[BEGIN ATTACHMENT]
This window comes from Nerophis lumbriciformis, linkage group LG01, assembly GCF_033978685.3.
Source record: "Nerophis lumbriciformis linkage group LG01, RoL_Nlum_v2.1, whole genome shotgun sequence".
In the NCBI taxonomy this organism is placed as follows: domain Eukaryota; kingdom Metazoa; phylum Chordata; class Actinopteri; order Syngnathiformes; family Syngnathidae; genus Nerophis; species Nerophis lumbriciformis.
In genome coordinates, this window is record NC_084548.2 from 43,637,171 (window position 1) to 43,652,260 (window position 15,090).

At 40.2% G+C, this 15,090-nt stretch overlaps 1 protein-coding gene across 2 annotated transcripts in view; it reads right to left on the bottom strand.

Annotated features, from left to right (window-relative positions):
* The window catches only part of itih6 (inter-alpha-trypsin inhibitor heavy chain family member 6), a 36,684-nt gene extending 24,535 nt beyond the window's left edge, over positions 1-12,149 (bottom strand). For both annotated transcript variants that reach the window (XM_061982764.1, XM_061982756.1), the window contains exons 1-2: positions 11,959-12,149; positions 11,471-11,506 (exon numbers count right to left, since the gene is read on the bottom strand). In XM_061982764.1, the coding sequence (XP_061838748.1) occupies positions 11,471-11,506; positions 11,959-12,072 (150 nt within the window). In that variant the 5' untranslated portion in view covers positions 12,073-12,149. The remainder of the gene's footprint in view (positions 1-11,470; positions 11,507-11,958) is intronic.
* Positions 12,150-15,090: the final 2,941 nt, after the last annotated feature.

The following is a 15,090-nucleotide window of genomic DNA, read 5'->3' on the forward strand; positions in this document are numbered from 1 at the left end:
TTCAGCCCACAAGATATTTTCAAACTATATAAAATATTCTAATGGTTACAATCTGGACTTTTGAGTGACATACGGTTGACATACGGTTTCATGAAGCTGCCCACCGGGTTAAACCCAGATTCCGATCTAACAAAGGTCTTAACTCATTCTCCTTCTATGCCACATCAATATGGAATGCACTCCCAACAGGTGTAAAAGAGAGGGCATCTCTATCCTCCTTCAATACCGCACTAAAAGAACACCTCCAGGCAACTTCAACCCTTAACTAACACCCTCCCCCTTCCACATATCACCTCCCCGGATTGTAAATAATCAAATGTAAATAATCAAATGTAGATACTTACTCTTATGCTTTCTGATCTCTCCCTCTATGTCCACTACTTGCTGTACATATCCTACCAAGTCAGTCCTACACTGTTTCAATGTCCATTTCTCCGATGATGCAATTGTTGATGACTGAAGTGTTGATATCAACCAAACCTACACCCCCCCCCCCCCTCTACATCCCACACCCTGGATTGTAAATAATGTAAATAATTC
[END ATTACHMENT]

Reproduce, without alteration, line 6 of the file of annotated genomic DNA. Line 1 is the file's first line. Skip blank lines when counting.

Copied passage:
Annotated features, from left to right (window-relative positions):